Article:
Παρασκευή, 2 Ιουλίου 2010

A SET ADDITION AND CONCURRENT CIRCLES

Let W = {a1,a2,a3,a4,....,an} be a finite set and S = {A1,A2,...,Ak} a set of subsets of W. We define the addition operation + in S:

X + Y = (X - (X ∩ Y)) U (W - (X U Y))

Example:

W = {1,2,3,4,5}, S = {{1,2,3},{1,3,4},{2,3,5}}

{1,2,3} + {1,3,4} = {2} U {5} = {2,5}

Examples from Geometry of closed sets S under the addition +
(ie if X, Y belong in S, then X + Y belongs in S as well).

FOUR CONCURRENT CIRCLES.

Let 123 be a triangle, 4 a point, 1', 2' and 3' the circles (234), (341) and (412), resp. and 4' an arbitrary circle passing through 4.

Denote:

5 := 4' ∩ 1' - {4}

6 := 4' ∩ 2' - {4}

7 := 4' ∩ 3' - {4}

(ie the other than point 4 intersections of the circle 4' with the circles 1',2',3', resp.)

5' := the circle (167), 6' := the circle (275), 7' := the circle (356)

Theorem:

The circles 5',6',7' concur at a point 8 on the circle
(123) := 8'

The circle 4' may be of infinite radius (ie be a line):

Consider the sets:

W = {1,2,3,4,5,6,7,8}, S = {1',2',3',4',6',7',8'}

where 1', 2',...,8' are sets of four concyclic points:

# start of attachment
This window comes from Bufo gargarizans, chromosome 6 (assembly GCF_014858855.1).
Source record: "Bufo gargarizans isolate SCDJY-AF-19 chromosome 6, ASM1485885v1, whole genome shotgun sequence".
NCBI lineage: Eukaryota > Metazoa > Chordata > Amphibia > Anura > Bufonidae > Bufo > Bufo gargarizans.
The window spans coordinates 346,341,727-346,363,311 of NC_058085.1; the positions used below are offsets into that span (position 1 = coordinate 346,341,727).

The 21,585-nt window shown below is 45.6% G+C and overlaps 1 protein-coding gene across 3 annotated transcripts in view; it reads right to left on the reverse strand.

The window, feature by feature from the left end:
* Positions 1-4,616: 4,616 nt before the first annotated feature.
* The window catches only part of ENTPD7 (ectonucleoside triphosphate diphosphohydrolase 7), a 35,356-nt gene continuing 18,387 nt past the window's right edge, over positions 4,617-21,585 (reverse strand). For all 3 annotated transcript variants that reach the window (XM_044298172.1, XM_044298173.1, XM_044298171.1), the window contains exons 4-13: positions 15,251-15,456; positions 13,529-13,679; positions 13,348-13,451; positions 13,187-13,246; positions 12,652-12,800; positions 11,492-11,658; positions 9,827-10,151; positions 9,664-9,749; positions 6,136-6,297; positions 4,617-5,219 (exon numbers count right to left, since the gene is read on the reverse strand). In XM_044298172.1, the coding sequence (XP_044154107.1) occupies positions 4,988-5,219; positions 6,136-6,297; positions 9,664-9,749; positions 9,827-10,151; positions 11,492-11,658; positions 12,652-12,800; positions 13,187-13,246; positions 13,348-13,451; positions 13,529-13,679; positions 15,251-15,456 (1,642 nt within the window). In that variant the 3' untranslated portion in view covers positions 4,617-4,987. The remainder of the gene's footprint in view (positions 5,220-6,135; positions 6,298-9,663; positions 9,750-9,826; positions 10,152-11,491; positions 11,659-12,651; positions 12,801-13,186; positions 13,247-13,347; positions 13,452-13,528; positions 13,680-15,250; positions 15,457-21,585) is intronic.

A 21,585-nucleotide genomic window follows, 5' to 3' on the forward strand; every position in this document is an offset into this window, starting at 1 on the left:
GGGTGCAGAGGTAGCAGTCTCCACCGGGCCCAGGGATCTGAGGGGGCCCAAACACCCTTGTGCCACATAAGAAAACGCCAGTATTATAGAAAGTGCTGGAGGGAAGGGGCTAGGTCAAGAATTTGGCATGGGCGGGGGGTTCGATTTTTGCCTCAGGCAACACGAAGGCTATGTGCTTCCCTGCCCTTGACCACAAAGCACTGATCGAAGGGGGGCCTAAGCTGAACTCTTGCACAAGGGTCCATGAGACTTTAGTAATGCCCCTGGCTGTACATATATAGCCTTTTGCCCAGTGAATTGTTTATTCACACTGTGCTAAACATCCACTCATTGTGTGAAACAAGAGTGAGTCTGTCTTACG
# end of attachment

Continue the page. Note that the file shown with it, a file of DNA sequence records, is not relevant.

(not be confused with the circles 1', 2',... above:
1' above is the circle passing through the four points 2,3,4,5, while 1' is now the set containing the four points 2,3,4,5)

1' = {2,3,4,5}
2' = {1,3,4,6}
3' = {1,2,4,7}
4' = {4,5,6,7}
5' = {1,6,7,8}
6' = {2,5,7,8}
7' = {3,5,6,8}
8' = {1,2,3,8}

We have:

1' + 1' = {1,6,7,8} = 5'
1' + 2' = {2,5,7,8} = 6'
1' + 3' = {3,5,6,8} = 7'
1' + 4' = {1,2,3,8} = 8'
1' + 5' = {2,3,4,5} = 1'
1' + 6' = {1,3,4,6} = 2'
1' + 7' = {1,2,4,7} = 3'
1' + 8' = {4,5,6,7} = 4'

etc

+ | 1' 2' 3' 4' 5' 6' 7' 8'
------------------------------------
1' | 5' 6' 7' 8' 1' 2' 3' 4'

2' | 5' 6' 7' 8' 1' 2' 3' 4'

3' | 5' 6' 7' 8' 1' 2' 3' 4'

4' | 5' 6' 7' 8' 1' 2' 3' 4'

5' | 5' 6' 7' 8' 1' 2' 3' 4'

6' | 5' 6' 7' 8' 1' 2' 3' 4'

7' | 5' 6' 7' 8' 1' 2' 3' 4'

8' | 5' 6' 7' 8' 1' 2' 3' 4'

"Dual":

Denote:

W = {1',2',3',4',5',6',7',8'}, S = {1,2,3,4,5,6,7,8}

where: 1,2,..., are sets of four circles passing through a point
(not be confused with the points 1, 2,... above:
1 above is the common point of the circles 2',3',5',8', while 1 is now the set of the four circles passing through the point 1):

1 = {2',3',5',8'}
2 = {1',3',6',8'}
3 = {1',2',7',8'}
4 = {1',2',3',4'}
5 = {1',4',6',7'}
6 = {2',4',5',7'}
7 = {3',4',5',6'}
8 = {5',6',7',8'}

We have:

1 + 1 = {1',4',6',7'} = 5
1 + 2 = {2',4',5',7'} = 6
1 + 3 = {3',4',5',6'} = 7
1 + 4 = {5',6',7',8'} = 8
1 + 5 = {2',3',5',8'} = 1
1 + 6 = {1',3',6',8'} = 2
1 + 7 = {1',2',7',8'} = 3
1 + 8 = {1',2',3',4'} = 4

etc

+ | 1 2 3 4 5 6 7 8
-------------------------------
1 | 5 6 7 8 1 2 3 4

2 | 5 6 7 8 1 2 3 4

3 | 5 6 7 8 1 2 3 4

4 | 5 6 7 8 1 2 3 4

5 | 5 6 7 8 1 2 3 4

6 | 5 6 7 8 1 2 3 4

7 | 5 6 7 8 1 2 3 4

8 | 5 6 7 8 1 2 3 4

NOTES:

1. References of the configurations:
Antreas P. Hatzipolakis (et al): Hyacinthos Thread Nice!
Antreas P. Hatzipolakis (et al): Hyacinthos Thread 3+1 Circles

2. Generalization